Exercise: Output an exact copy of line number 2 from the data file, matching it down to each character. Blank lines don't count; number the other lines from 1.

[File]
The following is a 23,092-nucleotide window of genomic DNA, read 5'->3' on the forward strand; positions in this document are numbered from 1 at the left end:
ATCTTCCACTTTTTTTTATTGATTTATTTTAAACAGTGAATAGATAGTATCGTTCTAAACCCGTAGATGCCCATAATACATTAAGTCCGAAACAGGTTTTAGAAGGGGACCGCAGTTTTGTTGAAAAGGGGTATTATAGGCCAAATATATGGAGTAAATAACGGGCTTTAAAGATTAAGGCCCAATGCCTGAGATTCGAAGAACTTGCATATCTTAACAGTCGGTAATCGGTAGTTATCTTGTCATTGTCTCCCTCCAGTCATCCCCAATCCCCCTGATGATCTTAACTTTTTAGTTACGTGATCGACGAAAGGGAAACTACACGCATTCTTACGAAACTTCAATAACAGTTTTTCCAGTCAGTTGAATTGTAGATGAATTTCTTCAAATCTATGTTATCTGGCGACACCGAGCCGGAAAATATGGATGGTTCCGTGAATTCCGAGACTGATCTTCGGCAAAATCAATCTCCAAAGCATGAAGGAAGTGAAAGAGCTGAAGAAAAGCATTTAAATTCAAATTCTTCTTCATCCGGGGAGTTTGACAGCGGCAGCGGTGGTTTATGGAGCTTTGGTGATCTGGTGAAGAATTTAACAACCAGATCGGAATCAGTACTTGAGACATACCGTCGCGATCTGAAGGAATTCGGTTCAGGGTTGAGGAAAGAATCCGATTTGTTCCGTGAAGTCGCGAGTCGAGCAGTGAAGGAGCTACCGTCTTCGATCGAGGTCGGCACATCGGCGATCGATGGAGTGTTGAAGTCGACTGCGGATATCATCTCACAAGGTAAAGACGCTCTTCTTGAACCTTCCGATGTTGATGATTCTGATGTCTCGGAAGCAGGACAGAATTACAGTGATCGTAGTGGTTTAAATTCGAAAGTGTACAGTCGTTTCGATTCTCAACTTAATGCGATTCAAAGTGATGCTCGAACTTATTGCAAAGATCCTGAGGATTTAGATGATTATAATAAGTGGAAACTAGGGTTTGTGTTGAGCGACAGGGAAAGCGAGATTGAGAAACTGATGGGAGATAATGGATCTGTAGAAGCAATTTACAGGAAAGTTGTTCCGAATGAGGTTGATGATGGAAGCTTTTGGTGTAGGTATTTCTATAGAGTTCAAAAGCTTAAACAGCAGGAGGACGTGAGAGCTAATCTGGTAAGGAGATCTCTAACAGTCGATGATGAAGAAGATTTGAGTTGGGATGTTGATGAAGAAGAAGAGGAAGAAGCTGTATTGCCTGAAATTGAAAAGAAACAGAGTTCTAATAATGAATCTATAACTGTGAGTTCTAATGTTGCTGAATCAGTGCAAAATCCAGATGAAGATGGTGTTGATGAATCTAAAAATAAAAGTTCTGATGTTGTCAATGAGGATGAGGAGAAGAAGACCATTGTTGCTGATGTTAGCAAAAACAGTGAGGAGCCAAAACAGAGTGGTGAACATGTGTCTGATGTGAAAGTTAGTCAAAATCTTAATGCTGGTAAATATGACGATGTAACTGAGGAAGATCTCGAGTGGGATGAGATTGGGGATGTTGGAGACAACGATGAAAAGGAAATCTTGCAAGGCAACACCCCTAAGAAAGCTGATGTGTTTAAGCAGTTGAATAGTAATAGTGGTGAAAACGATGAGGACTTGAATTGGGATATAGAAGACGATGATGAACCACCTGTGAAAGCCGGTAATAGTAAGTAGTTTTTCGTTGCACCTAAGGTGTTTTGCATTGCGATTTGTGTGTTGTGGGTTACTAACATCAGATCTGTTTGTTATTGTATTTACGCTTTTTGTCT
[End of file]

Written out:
ATCTTCCACTTTTTTTTATTGATTTATTTTAAACAGTGAATAGATAGTATCGTTCTAAACCCGTAGATGCCCATAATACATTAAGTCCGAAACAGGTTTTAGAAGGGGACCGCAGTTTTGTTGAAAAGGGGTATTATAGGCCAAATATATGGAGTAAATAACGGGCTTTAAAGATTAAGGCCCAATGCCTGAGATTCGAAGAACTTGCATATCTTAACAGTCGGTAATCGGTAGTTATCTTGTCATTGTCTCCCTCCAGTCATCCCCAATCCCCCTGATGATCTTAACTTTTTAGTTACGTGATCGACGAAAGGGAAACTACACGCATTCTTACGAAACTTCAATAACAGTTTTTCCAGTCAGTTGAATTGTAGATGAATTTCTTCAAATCTATGTTATCTGGCGACACCGAGCCGGAAAATATGGATGGTTCCGTGAATTCCGAGACTGATCTTCGGCAAAATCAATCTCCAAAGCATGAAGGAAGTGAAAGAGCTGAAGAAAAGCATTTAAATTCAAATTCTTCTTCATCCGGGGAGTTTGACAGCGGCAGCGGTGGTTTATGGAGCTTTGGTGATCTGGTGAAGAATTTAACAACCAGATCGGAATCAGTACTTGAGACATACCGTCGCGATCTGAAGGAATTCGGTTCAGGGTTGAGGAAAGAATCCGATTTGTTCCGTGAAGTCGCGAGTCGAGCAGTGAAGGAGCTACCGTCTTCGATCGAGGTCGGCACATCGGCGATCGATGGAGTGTTGAAGTCGACTGCGGATATCATCTCACAAGGTAAAGACGCTCTTCTTGAACCTTCCGATGTTGATGATTCTGATGTCTCGGAAGCAGGACAGAATTACAGTGATCGTAGTGGTTTAAATTCGAAAGTGTACAGTCGTTTCGATTCTCAACTTAATGCGATTCAAAGTGATGCTCGAACTTATTGCAAAGATCCTGAGGATTTAGATGATTATAATAAGTGGAAACTAGGGTTTGTGTTGAGCGACAGGGAAAGCGAGATTGAGAAACTGATGGGAGATAATGGATCTGTAGAAGCAATTTACAGGAAAGTTGTTCCGAATGAGGTTGATGATGGAAGCTTTTGGTGTAGGTATTTCTATAGAGTTCAAAAGCTTAAACAGCAGGAGGACGTGAGAGCTAATCTGGTAAGGAGATCTCTAACAGTCGATGATGAAGAAGATTTGAGTTGGGATGTTGATGAAGAAGAAGAGGAAGAAGCTGTATTGCCTGAAATTGAAAAGAAACAGAGTTCTAATAATGAATCTATAACTGTGAGTTCTAATGTTGCTGAATCAGTGCAAAATCCAGATGAAGATGGTGTTGATGAATCTAAAAATAAAAGTTCTGATGTTGTCAATGAGGATGAGGAGAAGAAGACCATTGTTGCTGATGTTAGCAAAAACAGTGAGGAGCCAAAACAGAGTGGTGAACATGTGTCTGATGTGAAAGTTAGTCAAAATCTTAATGCTGGTAAATATGACGATGTAACTGAGGAAGATCTCGAGTGGGATGAGATTGGGGATGTTGGAGACAACGATGAAAAGGAAATCTTGCAAGGCAACACCCCTAAGAAAGCTGATGTGTTTAAGCAGTTGAATAGTAATAGTGGTGAAAACGATGAGGACTTGAATTGGGATATAGAAGACGATGATGAACCACCTGTGAAAGCCGGTAATAGTAAGTAGTTTTTCGTTGCACCTAAGGTGTTTTGCATTGCGATTTGTGTGTTGTGGGTTACTAACATCAGATCTGTTTGTTATTGTATTTACGCTTTTTGTCT